Best way to replace a drive with a clone

Jussi Lehtola jussilehtola at
Sat Jul 31 20:21:58 UTC 2010

On Sat, 2010-07-31 at 12:59 -0500, Steven Stern wrote:
> According to the SMART stats, the single drive in my Fedora server is 
> starting to fail.  Rather than backup, do a clean install, and rebuild, 
> I'd like to try to clone the existing drive to a new one, then swap in 
> the new one.
> What are the restrictions on doing this and the best way to accomplish 
> it?  I have the Clonezilla Live CD that I use for backup.  Will that do 
> it?
> Or will a straight dd do it?
>      add new drive as PATA slave /dev/sdb
>      dd -if /dev/sda -of /dev/sdb
>      remove /dev/sda
>      change the jumpers on /dev/sdb to match what was /dev/sda
>      reboot
> In the dd procedure, I'm not sure what to do if sdb is larger than sda.

What I normally do is boot the system e.g. with the Fedora install CD in
rescue mode, which automatically mounts the old system, and then I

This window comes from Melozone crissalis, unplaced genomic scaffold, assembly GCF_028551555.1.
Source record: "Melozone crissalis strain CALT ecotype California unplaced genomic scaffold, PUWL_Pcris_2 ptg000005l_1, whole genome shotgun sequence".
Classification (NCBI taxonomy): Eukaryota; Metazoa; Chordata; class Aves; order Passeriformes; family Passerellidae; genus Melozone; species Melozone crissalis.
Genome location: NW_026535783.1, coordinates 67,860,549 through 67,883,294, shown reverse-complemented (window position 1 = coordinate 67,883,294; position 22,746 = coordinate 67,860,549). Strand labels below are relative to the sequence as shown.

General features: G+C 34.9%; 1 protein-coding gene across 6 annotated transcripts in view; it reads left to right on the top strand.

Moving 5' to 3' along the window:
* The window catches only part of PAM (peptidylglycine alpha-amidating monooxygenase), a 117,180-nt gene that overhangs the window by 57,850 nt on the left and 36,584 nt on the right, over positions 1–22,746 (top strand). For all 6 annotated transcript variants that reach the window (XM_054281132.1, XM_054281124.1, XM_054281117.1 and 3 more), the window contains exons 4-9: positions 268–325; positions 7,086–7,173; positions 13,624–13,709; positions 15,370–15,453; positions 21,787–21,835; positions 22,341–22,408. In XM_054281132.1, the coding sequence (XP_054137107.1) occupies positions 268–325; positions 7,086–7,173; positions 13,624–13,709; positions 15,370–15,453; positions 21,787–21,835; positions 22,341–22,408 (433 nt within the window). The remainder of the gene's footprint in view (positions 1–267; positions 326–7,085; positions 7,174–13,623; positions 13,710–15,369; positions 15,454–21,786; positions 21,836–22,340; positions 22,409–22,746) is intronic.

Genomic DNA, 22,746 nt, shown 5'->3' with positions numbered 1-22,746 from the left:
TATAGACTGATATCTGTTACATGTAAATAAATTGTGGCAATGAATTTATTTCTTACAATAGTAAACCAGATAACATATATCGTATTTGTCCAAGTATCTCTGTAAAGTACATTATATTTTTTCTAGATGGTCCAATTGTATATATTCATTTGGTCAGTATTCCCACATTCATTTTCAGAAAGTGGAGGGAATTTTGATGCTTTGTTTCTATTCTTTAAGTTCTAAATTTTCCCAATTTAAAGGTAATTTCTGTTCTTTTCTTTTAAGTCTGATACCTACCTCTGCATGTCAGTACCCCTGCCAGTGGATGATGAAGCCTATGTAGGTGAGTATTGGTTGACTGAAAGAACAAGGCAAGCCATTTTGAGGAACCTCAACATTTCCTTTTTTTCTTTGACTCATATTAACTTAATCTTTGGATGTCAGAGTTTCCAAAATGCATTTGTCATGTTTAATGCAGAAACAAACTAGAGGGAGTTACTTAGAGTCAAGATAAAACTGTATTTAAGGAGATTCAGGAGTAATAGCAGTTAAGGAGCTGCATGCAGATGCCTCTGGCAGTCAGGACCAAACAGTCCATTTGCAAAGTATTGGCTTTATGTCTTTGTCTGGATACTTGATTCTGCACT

1. partition new drive
 2. format partitions on new drive
 3. mount new filesystem tree in e.g. /mnt/newroot
 4. run
     # rsync -au /mnt/sysimage/ /mnt/newroot/
 5. edit fstab in new etc to reflect new partitions
 6. install grub on new drive
 7. unmount and reboot

This way you can easily change the sizes of partitions and also their
file systems, which can be handy if you want to take advantage of new
file system features. And, you only copy the data, not empty space (I
don't think dd does this, although smarter tools should do it).

Also, if you're running SELinux run
 # touch /mnt/newroot/.autorelabel
before rebooting, since rsync doesn't preserve security contexts..
Jussi Lehtola
Fedora Project Contributor
jussilehtola at

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